The Changing Workplace Ecosystem

The current COVID-19 pandemic has completely changed the world. It’s still hard to think that a strain of a virus brought everyone to a halt and made us reevaluate our lives. This 1.5 year long journey is far from over and a lot needs to be done to defeat the pandemic.

In this time, many things moved online- shopping (almost completely), schools, colleges and even medicine (to a certain extent). We can also add most organisations to this mix- almost all employees have been working from home due to the lockdowns imposed. 

This is a radical shift for companies as employees have been working out of large offices, since forever. These are usually designed with a myriad of facilities to make people comfortable. Working from home has not been a preferred option for most companies, but has shown to be effective in its own way. 

These changing circumstances have forced a re-evaluation of multiple factors:

  • What is the definition of a workspace?

  • Is work from home the new normal?

  • What is the most optimal way to work, keeping everyone’s needs in mind?

These questions can be answered by taking a look at the concept of workplace ecosystems, which reimagines the concept of ‘office space’ and takes a futuristic approach towards work. Let’s dive in to try and understand this better, shall we?

Workplace as an Ecosystem

Workplace ecosystems look at a workplace through interconnected relationships. The office space, the people, the culture and the technology, link with each other to form the required ecosystem. Each one of these elements has equal importance, and must not be neglected.

The pandemic has shown the need to look at workplaces this way. For many of us, the place of work has shifted, and doesn’t show signs of going back to the way it was. Working from home definitely has its advantages, and has proven that the workplace need not be fixed for employees to be productive. It also means that workplaces need to become more adaptable going forward, so that employees have the best experience. While coworking spaces have proven to be game-changing, it only drives home the fact that some work can be done from anywhere.

The facets of a workplace ecosystem can be explained as follows: 

  • People and interpersonal relationships are important. For many of us, the workplace helps to build networks, interact with different kinds of people and work in a team setting to get work done. We are after all social animals, and want to feel connected. Working from home has made it difficult to get face time with your co-workers, but companies are looking to engage employees better, to make up for the physical distance. With more people in remote settings, efforts need to be made to include everyone in the company’s journey.

  • An organisation’s culture is super important. Combine culture with processes and policies and you get the basic framework. If too rigid and not employee friendly, it makes for an unpleasant experience. In an ecosystem, all processes and policies must align with the company’s values and ethics, and focus on the employee’s safety and well-being. Mental health issues and burnouts have become common with the pandemic, and workplace cultures must support their employees, not fatigue them more. Harvard Business Review’s piece can get you started towards creating the right culture.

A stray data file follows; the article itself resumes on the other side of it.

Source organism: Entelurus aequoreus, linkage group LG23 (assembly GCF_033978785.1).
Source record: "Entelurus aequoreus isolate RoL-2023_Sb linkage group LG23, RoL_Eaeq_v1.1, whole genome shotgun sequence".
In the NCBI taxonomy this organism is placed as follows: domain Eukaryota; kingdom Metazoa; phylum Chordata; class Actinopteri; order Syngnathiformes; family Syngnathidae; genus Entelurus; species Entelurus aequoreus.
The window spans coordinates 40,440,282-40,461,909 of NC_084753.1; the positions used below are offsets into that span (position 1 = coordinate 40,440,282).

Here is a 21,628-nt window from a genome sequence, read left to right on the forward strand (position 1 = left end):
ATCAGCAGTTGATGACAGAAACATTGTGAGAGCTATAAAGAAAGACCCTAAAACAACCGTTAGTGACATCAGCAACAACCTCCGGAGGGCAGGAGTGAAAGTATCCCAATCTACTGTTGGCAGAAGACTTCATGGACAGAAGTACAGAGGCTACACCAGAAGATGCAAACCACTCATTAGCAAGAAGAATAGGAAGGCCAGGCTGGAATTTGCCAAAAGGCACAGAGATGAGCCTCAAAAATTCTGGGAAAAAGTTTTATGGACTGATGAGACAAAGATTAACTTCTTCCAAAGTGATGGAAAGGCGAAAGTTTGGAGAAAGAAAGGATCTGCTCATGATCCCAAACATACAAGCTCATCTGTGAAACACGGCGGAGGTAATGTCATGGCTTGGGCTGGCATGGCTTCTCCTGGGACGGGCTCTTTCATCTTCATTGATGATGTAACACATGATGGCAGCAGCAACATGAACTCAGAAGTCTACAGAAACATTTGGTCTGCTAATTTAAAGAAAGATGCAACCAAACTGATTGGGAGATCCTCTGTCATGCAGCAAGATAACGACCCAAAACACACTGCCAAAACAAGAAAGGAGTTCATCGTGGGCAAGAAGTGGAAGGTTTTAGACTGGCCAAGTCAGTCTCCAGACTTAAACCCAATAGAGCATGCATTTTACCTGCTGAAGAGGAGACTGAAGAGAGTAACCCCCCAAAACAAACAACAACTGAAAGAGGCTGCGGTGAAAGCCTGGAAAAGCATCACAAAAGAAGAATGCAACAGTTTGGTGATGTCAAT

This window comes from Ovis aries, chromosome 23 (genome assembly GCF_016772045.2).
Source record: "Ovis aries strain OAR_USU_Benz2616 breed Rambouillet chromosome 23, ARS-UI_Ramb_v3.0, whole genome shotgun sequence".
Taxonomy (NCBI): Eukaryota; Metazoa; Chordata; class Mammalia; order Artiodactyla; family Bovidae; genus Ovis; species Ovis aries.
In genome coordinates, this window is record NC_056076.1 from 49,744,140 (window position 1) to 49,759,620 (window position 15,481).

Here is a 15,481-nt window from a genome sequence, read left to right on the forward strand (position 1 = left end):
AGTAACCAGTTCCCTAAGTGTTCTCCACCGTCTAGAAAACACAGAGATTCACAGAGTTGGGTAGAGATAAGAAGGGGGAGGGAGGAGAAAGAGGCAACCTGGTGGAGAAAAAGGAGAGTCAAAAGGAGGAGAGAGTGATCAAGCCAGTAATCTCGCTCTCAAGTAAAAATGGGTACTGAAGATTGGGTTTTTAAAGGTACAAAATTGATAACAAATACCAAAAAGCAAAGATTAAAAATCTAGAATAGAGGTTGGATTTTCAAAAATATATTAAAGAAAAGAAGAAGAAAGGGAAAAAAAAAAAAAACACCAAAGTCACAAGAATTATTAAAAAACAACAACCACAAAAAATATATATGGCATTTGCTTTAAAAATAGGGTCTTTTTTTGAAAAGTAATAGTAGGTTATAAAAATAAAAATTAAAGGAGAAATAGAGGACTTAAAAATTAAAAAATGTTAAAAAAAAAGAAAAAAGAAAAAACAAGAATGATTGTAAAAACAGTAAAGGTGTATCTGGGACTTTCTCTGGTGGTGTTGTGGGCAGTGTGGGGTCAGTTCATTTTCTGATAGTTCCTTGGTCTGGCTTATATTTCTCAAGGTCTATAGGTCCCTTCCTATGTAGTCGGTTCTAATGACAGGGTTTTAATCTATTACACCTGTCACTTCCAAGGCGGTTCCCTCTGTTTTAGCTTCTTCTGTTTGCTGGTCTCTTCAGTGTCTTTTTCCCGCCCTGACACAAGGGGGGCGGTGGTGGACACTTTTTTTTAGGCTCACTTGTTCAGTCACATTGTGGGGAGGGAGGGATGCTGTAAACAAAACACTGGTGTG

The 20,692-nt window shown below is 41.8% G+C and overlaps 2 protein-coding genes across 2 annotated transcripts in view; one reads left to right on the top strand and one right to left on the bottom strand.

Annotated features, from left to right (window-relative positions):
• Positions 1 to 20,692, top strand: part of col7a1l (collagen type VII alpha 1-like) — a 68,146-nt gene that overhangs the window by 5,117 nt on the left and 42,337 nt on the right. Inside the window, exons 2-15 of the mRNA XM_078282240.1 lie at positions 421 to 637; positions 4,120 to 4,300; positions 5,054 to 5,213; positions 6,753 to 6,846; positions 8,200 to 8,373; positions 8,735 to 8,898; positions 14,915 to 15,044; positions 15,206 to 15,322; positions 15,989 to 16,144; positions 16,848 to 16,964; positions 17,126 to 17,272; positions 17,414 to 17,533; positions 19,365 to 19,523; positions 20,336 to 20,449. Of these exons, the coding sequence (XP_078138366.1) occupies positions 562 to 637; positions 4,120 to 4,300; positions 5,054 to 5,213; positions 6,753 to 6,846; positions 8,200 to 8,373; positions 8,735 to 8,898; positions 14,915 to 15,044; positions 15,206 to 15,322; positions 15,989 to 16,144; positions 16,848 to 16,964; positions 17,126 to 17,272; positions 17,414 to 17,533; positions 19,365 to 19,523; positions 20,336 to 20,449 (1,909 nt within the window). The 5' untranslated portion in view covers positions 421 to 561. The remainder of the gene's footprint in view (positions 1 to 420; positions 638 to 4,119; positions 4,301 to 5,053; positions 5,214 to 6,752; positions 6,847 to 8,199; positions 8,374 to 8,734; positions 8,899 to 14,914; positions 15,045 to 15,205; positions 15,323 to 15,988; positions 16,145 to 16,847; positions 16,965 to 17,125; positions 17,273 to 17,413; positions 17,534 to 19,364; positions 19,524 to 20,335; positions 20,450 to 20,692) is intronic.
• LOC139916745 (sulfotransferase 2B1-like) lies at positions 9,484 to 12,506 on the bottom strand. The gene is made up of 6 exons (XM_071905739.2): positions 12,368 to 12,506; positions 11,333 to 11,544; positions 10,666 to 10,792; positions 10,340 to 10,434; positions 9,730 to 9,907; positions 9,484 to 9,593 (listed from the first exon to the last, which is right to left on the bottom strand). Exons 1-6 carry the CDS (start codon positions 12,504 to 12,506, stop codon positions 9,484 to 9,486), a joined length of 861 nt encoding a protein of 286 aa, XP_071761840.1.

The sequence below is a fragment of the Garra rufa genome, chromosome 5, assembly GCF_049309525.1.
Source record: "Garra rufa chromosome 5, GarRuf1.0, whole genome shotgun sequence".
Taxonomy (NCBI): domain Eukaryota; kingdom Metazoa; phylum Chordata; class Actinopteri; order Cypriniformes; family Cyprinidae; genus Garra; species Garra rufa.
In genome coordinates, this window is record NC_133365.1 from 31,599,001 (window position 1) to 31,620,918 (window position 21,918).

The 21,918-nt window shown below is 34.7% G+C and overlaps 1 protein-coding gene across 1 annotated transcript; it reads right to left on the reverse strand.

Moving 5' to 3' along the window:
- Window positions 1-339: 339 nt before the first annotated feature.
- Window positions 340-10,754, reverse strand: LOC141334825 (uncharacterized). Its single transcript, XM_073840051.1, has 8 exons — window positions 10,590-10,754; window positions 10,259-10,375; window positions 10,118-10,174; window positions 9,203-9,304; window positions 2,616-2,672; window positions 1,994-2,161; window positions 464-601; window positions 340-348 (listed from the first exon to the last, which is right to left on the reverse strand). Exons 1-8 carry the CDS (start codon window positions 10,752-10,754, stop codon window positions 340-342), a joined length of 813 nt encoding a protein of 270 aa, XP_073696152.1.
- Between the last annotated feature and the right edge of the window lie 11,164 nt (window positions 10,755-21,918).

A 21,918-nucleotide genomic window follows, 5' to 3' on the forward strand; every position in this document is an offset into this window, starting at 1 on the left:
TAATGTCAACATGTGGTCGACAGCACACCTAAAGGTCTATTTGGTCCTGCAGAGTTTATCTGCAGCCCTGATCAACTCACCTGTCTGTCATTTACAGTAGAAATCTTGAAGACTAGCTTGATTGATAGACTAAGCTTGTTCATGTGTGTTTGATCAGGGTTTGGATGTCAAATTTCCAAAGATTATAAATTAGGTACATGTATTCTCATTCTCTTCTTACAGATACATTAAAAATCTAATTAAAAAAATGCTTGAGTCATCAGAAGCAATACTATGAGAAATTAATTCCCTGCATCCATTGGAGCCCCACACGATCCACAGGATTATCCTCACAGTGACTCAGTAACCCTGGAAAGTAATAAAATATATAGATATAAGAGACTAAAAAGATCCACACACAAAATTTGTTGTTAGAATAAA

• Another factor that many organisations have started looking at seriously, is sustainability. With drastic changes in climate becoming normal, the time has come to evaluate how our actions are impacting our environment and the consequences of these actions. Sustainability can be incorporated into the culture of an organisation through its mission statements, values and engaging employees on the firm’s sustainability efforts. Read South Pole’s piece for more detail. 

  • Finally, technology. One of the main reasons that we managed to work during this pandemic. Imagine what you’d do without your emails, Zoom calls and Slack messages- it’ll be similar to being on a deserted island! Going forward, technology will help us work smarter, automate repetitive tasks and make better decisions.. While there are questions on how much tech is too much, it’s safe to say that technological advances are going to soon become the norm.

So, we can safely say that a workplace ecosystem should be inclusive to all, flexible to change, foster better connectivity, enable learning and growth, be sustainable and embrace technological advances. This might seem very difficult at the moment, but this can be a major selling point for your company and help you stand out to potential employees and customers. With people spending more and more time at work, it’s absolutely necessary to experience the best of the workplace!

Working from Home: The New Normal?

As discussed earlier, working from home has radically changed the way we work. While it was a necessity during the pandemic, many organisations are now contemplating if this is the way forward. The experience has been a mixed bag, which has been really successful for some and equally stressful for others. 

A report by the commercial real estate firm, Cushman and Wakefield has looked at this changing workplace in detail- the successes, challenges and the future, and the role played by the pandemic. The report collates the data from a set of surveys, focus groups and interviews. We have listed out a couple of their key findings below. 

The three main findings from the collected data are that employees can be productive anywhere. Flexibility and choice to work from anywhere is accelerating, and the new normal will be a total workplace ecosystem. It’s what we already told you!